Indygirl2 is offline  
Dec 26th, 2006, 12:58 PM
  #52  
ira
 
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Hi Indygirl2
>As a staff attorney for the United States Bankruptcy Court, ....<

You might get a kick out of this.

A lawyer friend of mine was working with a woman on a bankruptcy arrrangement.

He had her come into the office to sign some papers.

"Is this a correct list of all of your debts?", says he.

"No. There is one more".

"I thought you told me that these were all of your debts".

"Well, they sent me a credit card in the mail. So I owe another $2000".

ira is offline  
Dec 26th, 2006, 01:33 PM
  #53  
 
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Oh Ira! I have an ex member of the family (due to a divorce from a family member). This person went through bankruptcy. It has come to light that he and his second wife (who had also gone through bankruptcy) now have something like 8 credit cards and each CC has a balance of around $20,000.00 and they only make the minimum payment for each CC. Plus car loans on 3 very expensive vehicles plus department store CC cards. They rent a "McMansion" and have something like a total of $3,000.00 in savings. Another disaster waiting to happen I believe.
LoveItaly is offline  
Dec 26th, 2006, 02:24 PM
  #54  
 
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I once knew a couple who just before declaring bankruptcy bought a wonderful new expensive car. Something about because he needed the car for business they couldn't take it back in bankruptcy. Last I knew they still had that car -- and they only put a few hundred down on it, never to make another payment.
NeoPatrick is offline  
Dec 26th, 2006, 02:26 PM
  #55  
 
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Nobody should be allowed to declared bankruptcy over CC charges, medical expenses excepted.
Cato is offline  
Dec 26th, 2006, 02:31 PM
  #56  
 
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Why not - they are a legitimate debt
alanRow is offline  
Dec 26th, 2006, 03:23 PM
  #57  
 
Join Date: Oct 2006
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I think Cato's point is why should WE pay for the debts (and yes we do) when someone was "allowed" to spend lots of money he didn't have by using credit cards. In other words -- we pay for other people's carlessness or stupidity (you choose the word you prefer).
NeoPatrick is offline  
Dec 26th, 2006, 03:57 PM
  #58  
 
Join Date: Feb 2003
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I don't believe butriflimobrain is giving us all the facts. He (she? I'll use he henceforth) admits to earning just enough as a TA to pay a car loan and cell phone bill. How are his other expenses paid? What kind of line of credit does he get as an unemployed student - enough for a $2500 vacation?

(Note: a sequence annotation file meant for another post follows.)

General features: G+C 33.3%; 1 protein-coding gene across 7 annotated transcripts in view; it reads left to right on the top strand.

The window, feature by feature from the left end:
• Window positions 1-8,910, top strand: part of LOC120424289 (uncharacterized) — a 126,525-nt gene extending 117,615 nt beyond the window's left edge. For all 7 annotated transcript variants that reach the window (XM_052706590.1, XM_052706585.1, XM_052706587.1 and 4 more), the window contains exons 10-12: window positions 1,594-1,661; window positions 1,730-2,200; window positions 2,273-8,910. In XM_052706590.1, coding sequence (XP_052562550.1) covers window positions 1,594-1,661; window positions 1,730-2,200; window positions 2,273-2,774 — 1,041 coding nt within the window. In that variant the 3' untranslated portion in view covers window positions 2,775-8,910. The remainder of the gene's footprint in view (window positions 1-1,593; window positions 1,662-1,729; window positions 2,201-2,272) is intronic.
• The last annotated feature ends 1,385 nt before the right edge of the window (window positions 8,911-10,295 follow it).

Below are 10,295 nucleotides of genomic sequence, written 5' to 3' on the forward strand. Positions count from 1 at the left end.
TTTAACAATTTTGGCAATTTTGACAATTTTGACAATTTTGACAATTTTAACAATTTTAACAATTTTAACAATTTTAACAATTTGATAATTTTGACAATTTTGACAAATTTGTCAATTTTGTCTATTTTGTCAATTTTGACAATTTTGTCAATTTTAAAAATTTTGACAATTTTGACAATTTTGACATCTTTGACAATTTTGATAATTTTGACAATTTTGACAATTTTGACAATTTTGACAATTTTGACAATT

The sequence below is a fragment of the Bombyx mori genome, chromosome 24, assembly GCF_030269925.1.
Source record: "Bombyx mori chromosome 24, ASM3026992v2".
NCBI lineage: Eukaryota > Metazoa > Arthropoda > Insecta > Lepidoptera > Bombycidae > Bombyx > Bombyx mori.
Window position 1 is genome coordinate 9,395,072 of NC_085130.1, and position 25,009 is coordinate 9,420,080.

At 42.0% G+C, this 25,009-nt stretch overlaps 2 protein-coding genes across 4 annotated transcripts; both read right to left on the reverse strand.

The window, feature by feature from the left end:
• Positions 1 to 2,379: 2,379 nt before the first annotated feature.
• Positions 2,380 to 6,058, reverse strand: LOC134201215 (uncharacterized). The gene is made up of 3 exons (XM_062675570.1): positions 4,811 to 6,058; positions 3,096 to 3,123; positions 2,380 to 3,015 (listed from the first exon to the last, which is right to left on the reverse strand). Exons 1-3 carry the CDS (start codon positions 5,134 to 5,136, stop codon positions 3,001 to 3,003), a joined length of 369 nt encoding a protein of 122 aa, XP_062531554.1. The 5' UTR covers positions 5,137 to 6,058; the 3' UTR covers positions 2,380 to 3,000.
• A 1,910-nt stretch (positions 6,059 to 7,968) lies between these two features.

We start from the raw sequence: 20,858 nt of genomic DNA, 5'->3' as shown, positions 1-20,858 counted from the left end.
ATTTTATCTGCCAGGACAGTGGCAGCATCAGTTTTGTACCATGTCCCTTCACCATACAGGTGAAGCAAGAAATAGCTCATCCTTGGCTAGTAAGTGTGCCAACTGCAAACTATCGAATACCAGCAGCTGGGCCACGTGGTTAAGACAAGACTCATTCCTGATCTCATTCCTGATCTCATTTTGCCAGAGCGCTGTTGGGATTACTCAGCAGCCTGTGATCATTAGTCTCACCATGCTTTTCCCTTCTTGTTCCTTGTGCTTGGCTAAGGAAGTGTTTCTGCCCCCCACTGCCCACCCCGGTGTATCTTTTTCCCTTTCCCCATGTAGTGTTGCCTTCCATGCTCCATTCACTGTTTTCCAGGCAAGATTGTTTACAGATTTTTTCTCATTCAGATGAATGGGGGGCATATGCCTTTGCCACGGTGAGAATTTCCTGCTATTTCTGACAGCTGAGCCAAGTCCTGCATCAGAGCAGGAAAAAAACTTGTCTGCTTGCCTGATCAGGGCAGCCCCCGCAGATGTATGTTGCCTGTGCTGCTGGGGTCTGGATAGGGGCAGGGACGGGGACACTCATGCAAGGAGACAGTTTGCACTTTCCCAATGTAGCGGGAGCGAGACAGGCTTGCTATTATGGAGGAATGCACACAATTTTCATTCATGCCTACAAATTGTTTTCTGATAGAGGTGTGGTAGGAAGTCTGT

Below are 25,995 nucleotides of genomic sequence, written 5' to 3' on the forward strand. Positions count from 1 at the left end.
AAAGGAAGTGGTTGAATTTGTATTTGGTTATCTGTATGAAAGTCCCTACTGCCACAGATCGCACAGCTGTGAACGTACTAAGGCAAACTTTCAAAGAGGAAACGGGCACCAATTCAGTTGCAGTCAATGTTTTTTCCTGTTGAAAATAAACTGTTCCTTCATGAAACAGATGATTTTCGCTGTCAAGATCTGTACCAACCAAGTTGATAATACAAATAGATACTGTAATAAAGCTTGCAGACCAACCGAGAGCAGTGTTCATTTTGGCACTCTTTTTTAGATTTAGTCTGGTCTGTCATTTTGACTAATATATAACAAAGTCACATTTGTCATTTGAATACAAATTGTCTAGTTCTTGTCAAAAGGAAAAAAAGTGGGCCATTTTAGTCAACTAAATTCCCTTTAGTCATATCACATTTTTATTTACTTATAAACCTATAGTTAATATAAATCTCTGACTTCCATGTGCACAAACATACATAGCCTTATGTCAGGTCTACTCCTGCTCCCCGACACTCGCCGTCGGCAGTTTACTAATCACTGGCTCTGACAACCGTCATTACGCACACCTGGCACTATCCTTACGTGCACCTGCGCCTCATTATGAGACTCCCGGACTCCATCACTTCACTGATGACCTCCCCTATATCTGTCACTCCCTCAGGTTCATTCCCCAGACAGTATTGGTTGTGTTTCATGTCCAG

A poster suggested getting a CC with a 0% interest rate. Please let me know how to get this. Today, Citicorp offered me a 3.99% rate on a transferred balance and it would only cost a 3% fee. Of course, any payments made to the account would first be applied to the transferred amount which means any other outstanding balance would be charged 14.24%. A default on this or any other Citi card agreement would increase the rate to 32.24% . BTW, if I failed to make a payment to any other creditor when due the rate may also increase.
jsmith is offline  
Dec 26th, 2006, 04:07 PM
  #59  
 
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If one has credit cards that do not have an annual fee (which is true with all of my credit cards) and if one pays the credit card balance in full each month before it is due than one is not paying for those that have large CC debts and file bankruptcy.

The only debt I have ever had in my entire life is RE mortgages and I have always paid those in full way in advance.

Freedom is not owning anyone any money except the month to month bills that you know you have the money to pay. And saving money to pay cash for a vehicle, for a shopping trip, for travel. That is true freedom in my book.
LoveItaly is offline  
Dec 26th, 2006, 04:19 PM
  #60  
Original Poster
 
Join Date: Dec 2006
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Alrighty! So, after reading all of the responses, I have decided to delay my trip until after I have enough moeny to afford it. I still am considering getting a job overseas, though, which would help me finance it. Let me know if any of you know about job opportunities during the summer of 07. Thanks to everyone who responded. I know that it will be hard for me to obtain a job with a BA in Sociology, but I am determined to get a good job and secure a good future for myself. Thanks again!
butrflimobrain is offline